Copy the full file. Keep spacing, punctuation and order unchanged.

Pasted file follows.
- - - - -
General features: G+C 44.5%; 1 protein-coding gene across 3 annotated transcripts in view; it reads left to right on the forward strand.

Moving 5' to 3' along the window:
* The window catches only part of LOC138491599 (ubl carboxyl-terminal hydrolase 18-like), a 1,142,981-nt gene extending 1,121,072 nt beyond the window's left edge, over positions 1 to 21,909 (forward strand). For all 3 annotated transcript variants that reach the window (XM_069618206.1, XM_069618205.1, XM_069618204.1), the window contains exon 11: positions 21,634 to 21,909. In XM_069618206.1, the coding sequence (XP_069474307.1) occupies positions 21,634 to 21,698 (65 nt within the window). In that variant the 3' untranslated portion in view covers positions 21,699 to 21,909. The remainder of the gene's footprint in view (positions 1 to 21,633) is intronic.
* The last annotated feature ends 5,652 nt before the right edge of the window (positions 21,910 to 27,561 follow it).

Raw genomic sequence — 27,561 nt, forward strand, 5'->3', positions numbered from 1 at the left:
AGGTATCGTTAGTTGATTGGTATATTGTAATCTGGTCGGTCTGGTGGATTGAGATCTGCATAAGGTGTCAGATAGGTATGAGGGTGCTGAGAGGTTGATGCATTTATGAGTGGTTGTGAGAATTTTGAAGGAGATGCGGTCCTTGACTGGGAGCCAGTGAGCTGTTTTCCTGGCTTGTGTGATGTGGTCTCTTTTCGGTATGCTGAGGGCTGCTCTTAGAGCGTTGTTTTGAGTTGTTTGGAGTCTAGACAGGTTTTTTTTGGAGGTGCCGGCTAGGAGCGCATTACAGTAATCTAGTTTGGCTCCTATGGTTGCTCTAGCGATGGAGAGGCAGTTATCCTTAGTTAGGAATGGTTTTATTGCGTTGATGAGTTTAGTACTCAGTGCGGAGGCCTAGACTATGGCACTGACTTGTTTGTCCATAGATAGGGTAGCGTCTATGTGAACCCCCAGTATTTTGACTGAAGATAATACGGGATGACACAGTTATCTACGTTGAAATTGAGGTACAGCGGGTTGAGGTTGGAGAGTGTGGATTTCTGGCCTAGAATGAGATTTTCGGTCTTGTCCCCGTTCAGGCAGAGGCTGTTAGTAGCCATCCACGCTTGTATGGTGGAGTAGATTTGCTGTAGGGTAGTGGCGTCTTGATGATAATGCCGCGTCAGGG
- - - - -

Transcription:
General features: G+C 44.5%; 1 protein-coding gene across 3 annotated transcripts in view; it reads left to right on the forward strand.

Moving 5' to 3' along the window:
* The window catches only part of LOC138491599 (ubl carboxyl-terminal hydrolase 18-like), a 1,142,981-nt gene extending 1,121,072 nt beyond the window's left edge, over positions 1 to 21,909 (forward strand). For all 3 annotated transcript variants that reach the window (XM_069618206.1, XM_069618205.1, XM_069618204.1), the window contains exon 11: positions 21,634 to 21,909. In XM_069618206.1, the coding sequence (XP_069474307.1) occupies positions 21,634 to 21,698 (65 nt within the window). In that variant the 3' untranslated portion in view covers positions 21,699 to 21,909. The remainder of the gene's footprint in view (positions 1 to 21,633) is intronic.
* The last annotated feature ends 5,652 nt before the right edge of the window (positions 21,910 to 27,561 follow it).

Raw genomic sequence — 27,561 nt, forward strand, 5'->3', positions numbered from 1 at the left:
AGGTATCGTTAGTTGATTGGTATATTGTAATCTGGTCGGTCTGGTGGATTGAGATCTGCATAAGGTGTCAGATAGGTATGAGGGTGCTGAGAGGTTGATGCATTTATGAGTGGTTGTGAGAATTTTGAAGGAGATGCGGTCCTTGACTGGGAGCCAGTGAGCTGTTTTCCTGGCTTGTGTGATGTGGTCTCTTTTCGGTATGCTGAGGGCTGCTCTTAGAGCGTTGTTTTGAGTTGTTTGGAGTCTAGACAGGTTTTTTTTGGAGGTGCCGGCTAGGAGCGCATTACAGTAATCTAGTTTGGCTCCTATGGTTGCTCTAGCGATGGAGAGGCAGTTATCCTTAGTTAGGAATGGTTTTATTGCGTTGATGAGTTTAGTACTCAGTGCGGAGGCCTAGACTATGGCACTGACTTGTTTGTCCATAGATAGGGTAGCGTCTATGTGAACCCCCAGTATTTTGACTGAAGATAATACGGGATGACACAGTTATCTACGTTGAAATTGAGGTACAGCGGGTTGAGGTTGGAGAGTGTGGATTTCTGGCCTAGAATGAGATTTTCGGTCTTGTCCCCGTTCAGGCAGAGGCTGTTAGTAGCCATCCACGCTTGTATGGTGGAGTAGATTTGCTGTAGGGTAGTGGCGTCTTGATGATAATGCCGCGTCAGGG